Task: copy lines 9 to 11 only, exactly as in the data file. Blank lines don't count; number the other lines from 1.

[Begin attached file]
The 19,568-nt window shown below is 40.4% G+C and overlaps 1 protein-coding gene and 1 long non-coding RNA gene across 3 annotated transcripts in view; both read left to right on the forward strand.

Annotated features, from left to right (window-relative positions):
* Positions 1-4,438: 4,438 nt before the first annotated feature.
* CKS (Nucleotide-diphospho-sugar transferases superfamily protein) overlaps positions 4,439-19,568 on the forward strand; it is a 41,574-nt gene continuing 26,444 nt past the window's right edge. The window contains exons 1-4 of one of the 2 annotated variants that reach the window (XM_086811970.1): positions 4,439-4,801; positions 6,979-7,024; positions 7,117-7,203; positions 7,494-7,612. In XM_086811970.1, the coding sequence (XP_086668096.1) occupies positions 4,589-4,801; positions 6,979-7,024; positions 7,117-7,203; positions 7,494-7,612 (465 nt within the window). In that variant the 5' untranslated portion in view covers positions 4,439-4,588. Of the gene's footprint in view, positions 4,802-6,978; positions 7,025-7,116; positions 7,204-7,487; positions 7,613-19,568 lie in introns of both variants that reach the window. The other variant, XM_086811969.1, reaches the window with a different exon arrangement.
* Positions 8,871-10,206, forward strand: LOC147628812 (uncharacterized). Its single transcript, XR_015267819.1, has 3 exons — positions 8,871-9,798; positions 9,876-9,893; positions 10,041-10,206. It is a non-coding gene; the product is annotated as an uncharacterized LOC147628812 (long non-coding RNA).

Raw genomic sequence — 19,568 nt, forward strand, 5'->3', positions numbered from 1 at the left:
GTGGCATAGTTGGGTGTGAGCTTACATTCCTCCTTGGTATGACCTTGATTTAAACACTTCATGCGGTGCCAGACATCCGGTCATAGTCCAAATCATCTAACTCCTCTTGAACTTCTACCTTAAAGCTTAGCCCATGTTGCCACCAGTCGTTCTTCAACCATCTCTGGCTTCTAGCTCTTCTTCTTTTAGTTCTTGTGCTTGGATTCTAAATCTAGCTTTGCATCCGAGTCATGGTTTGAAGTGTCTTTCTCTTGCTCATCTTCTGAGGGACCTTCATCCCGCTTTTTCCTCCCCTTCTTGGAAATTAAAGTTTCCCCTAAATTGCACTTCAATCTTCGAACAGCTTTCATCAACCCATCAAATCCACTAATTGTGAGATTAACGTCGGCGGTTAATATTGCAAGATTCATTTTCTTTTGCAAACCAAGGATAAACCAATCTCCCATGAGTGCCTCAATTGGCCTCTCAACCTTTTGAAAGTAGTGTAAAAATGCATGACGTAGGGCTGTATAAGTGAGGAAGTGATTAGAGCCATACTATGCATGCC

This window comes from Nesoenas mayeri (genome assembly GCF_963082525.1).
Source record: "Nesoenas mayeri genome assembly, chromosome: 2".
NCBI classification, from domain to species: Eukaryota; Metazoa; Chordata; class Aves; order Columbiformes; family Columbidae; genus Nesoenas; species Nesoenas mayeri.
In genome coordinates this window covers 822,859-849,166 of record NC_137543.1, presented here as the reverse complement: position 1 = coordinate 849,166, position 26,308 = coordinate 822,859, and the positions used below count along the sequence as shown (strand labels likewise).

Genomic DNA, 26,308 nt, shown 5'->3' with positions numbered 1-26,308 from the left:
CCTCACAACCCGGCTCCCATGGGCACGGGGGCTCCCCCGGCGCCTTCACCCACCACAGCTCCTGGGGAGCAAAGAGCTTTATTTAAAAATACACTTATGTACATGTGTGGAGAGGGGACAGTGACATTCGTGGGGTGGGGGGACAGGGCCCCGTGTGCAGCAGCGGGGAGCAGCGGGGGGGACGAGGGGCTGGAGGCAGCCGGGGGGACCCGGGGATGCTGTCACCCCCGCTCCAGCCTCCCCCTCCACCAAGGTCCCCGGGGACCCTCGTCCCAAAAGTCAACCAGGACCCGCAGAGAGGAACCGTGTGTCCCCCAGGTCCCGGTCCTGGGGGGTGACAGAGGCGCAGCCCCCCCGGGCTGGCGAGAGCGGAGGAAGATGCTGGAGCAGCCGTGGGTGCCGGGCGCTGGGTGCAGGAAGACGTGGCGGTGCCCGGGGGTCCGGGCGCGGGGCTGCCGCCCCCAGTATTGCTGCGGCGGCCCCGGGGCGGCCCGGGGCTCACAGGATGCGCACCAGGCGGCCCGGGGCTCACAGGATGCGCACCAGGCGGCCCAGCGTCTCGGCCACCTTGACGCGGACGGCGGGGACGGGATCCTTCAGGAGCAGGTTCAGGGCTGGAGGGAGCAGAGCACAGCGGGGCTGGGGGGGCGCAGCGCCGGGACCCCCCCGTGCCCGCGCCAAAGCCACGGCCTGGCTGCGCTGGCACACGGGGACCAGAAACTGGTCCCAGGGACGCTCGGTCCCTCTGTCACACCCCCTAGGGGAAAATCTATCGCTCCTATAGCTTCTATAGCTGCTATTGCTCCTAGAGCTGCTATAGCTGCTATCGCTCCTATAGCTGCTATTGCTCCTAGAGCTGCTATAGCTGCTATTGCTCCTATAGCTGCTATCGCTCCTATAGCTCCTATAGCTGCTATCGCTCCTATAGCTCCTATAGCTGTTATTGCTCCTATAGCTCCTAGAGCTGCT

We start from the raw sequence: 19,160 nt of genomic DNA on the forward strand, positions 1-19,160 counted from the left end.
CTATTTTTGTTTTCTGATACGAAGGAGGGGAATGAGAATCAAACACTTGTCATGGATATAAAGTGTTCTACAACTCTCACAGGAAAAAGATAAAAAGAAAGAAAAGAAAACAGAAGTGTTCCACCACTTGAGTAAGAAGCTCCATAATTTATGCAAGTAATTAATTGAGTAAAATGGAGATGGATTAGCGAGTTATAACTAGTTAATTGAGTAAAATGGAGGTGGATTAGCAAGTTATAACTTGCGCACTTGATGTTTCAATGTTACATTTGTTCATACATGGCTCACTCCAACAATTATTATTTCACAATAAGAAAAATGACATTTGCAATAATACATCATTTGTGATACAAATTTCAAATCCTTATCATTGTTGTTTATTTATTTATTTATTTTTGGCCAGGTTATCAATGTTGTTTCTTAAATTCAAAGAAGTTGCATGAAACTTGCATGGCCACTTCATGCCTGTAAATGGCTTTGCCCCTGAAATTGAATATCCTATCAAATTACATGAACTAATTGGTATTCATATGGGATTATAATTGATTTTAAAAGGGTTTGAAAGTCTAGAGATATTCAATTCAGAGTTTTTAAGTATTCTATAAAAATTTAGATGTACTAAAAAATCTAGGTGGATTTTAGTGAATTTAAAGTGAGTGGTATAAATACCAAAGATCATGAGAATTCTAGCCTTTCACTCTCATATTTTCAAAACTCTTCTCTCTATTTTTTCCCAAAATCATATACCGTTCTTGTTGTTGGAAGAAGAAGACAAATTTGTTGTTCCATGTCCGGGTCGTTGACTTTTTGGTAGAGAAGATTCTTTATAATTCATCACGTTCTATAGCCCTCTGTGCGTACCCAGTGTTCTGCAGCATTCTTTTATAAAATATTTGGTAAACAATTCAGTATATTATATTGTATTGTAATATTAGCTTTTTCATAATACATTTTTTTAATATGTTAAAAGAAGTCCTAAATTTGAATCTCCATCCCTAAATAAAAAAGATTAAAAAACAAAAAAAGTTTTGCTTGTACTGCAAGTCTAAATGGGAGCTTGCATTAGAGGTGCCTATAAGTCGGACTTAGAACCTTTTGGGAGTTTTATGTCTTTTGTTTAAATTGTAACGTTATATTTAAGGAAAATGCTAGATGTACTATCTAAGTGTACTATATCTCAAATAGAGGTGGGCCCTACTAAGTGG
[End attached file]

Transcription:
Source record: "Nesoenas mayeri genome assembly, chromosome: 2".
NCBI classification, from domain to species: Eukaryota; Metazoa; Chordata; class Aves; order Columbiformes; family Columbidae; genus Nesoenas; species Nesoenas mayeri.
In genome coordinates this window covers 822,859-849,166 of record NC_137543.1, presented here as the reverse complement: position 1 = coordinate 849,166, position 26,308 = coordinate 822,859, and the positions used below count along the sequence as shown (strand labels likewise).